In the vicinity of the proximal end of the distal-side tubular member 4, that is, midway along the catheter shaft 2, a back end opening 7 a is formed for a guide wire passing tube 7. That guide wire passing tube 7 passes from the back end opening 7 a through the lumen in the distal-side tubular member 4 and the internal space in the balloon 5, and extends on to the distal-side sleeve part 5 d that is the forward end of the balloon 5 where the inner circumferential surface of the distal-side sleeve part 5 d is joined to the outer circumferential surface of the guide wire passing tube 7. Symbols 8 and 9 in FIG. 1 indicate radiopaque markers that are secured to the outer circumferential surface of the guide wire passing tube 7.

In the internal space in the adapter member 6, furthermore, a coiled elastic body 10 made of a metal is deployed, in a condition wherein the back end thereof is supported, and such that it can move in the axial direction. This coiled elastic body 10 abuts a ring-shaped wall piece 11 a formed in the outer circumferential surface in the proximal part of an elastic force transmitting member 11 and supports the elastic force transmitting member 11 toward the distal end. This elastic force transmitting member 11, furthermore, has a linear member 12 as one of its configuring components. The leading end 12 a of that linear member 12 reaches the internal space 5 f in the balloon 5 and is bonded to the outer circumferential surface of the guide wire passing tube. Thus the supporting stress of the coiled elastic body 10 is communicated by the elastic force transmitting member 11 to the distal-side sleeve part 5 d of the balloon 5. As a consequence, the distal end of the balloon is in a condition wherein it is pushed out in the near direction, and a pulling stress acts at both the near and distal ends of the balloon 5, wherefore a tension will be imparted to the balloon 5 in the axial direction.

Thus a tension can be generated in the axial direction of the balloon 5 by the tension generation means comprising the elastic body 10 and the elastic force transmitting member 11, when the balloon 5 is made to contract under reduced pressure, after subjecting the lesion site to dilation therapy, and again put in a folded condition, it is possible to favorably maintain the folded shape retention and shape memory of the balloon 5, and to favorably maintain the relative deployment positioning relationship between the balloon 5 and the guide wire passing tube 7 that passes through the space 5 f in the interior of the balloon. Furthermore, by the tension generation means in this embodiment, when the balloon 5 is made to contract under reduced pressure, after being expanded, the development of wrinkles in a direction perpendicular to the axial direction of the balloon 5 or in an angular direction close to a perpendicular direction thereto can be suppressed.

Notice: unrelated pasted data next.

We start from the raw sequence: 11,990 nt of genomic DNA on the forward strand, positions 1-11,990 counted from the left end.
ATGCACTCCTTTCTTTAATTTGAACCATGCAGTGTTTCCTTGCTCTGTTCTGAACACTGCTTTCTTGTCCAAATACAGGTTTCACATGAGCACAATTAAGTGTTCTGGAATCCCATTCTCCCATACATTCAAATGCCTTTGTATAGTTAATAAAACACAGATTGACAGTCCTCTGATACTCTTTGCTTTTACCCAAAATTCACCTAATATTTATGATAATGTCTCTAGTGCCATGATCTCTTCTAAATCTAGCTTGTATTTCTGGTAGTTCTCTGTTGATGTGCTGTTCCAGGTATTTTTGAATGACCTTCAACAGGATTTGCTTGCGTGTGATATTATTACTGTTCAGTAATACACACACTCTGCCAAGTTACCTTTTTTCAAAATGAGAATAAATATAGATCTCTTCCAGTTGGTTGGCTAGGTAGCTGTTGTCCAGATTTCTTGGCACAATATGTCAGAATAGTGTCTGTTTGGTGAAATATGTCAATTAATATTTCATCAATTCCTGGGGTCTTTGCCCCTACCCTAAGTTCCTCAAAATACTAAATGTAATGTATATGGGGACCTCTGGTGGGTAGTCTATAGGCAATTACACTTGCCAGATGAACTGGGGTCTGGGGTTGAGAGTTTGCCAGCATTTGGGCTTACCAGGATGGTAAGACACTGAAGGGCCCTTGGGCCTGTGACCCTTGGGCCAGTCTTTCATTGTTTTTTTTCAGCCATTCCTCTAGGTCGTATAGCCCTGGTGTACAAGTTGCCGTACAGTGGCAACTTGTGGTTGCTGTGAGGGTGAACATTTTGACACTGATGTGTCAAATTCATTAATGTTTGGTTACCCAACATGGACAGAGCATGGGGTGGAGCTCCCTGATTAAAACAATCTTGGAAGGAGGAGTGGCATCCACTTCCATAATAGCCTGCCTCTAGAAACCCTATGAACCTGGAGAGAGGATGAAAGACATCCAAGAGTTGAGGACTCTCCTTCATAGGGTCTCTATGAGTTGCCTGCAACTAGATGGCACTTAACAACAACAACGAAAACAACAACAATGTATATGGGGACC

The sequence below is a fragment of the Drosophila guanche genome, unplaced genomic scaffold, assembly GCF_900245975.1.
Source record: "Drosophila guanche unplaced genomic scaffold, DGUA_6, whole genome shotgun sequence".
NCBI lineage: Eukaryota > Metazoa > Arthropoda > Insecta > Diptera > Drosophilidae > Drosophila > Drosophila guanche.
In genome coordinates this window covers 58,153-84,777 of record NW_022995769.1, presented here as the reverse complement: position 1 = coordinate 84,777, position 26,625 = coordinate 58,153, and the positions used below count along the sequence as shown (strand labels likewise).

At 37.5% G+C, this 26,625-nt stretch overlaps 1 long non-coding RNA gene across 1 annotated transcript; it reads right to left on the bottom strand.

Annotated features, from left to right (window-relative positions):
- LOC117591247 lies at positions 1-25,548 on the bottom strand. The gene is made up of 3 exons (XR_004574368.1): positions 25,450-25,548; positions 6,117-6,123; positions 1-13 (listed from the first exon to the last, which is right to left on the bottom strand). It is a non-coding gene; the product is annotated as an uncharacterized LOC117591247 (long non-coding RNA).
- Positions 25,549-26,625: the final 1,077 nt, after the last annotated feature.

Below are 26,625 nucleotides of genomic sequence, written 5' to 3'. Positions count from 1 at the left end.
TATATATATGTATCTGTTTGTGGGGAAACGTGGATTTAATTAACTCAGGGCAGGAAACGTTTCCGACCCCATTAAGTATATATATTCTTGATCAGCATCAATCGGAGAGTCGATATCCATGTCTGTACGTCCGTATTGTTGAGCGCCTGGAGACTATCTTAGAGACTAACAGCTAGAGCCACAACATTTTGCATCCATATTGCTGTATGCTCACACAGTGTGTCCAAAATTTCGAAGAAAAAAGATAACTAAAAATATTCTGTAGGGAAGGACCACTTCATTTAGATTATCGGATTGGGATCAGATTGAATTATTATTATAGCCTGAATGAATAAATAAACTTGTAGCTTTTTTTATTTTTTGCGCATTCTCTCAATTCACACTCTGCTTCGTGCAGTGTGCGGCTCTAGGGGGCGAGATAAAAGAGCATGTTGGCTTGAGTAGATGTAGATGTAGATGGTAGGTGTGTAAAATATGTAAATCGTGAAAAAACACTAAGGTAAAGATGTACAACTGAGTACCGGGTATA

Furthermore, the tension generation means relating to the present invention is neither limited to or by that of this embodiment, nor subject to any particular limitation. It is also possible, for example, to suitably select the material and dimensions of the guide wire passing tube, support that guide wire passing tube in the axial direction by the elastic body, and impart tension in the axial direction to the balloon, or to provide a structure such that a contractive force acts on a part or the whole of the tubular member or members configuring the catheter shaft, pull the distal end of the balloon in the axial direction, and impart tension to the balloon in the axial direction.

Such a tension in the axial direction may be imparted to the balloon when the balloon catheter is assembled, but a structure is also permissible wherewith the stress produced by the elastic body acts only during use. By “during use” here is meant the time from the insertion of the balloon catheter into the body until it is removed therefrom. It is particularly preferable that the tension on the balloon in the axial direction be generated when the balloon is being contracted, after it has been expanded, because that makes the shape of the balloon when folded up again good, and is advantageous when reintroducing the balloon of the balloon catheter to the lesion, when extracting it from the internal passage after treatment, and when reusing it after it has been removed for a time from inside the body.

Also, the deployment position of the elastic body described above in the interior of the balloon catheter is in no way limited to or by this embodiment, and may be suitably determined, near the balloon or in the middle part of the catheter shaft, etc., so that a balance is achieved in the balloon catheter between good shape and flexibility.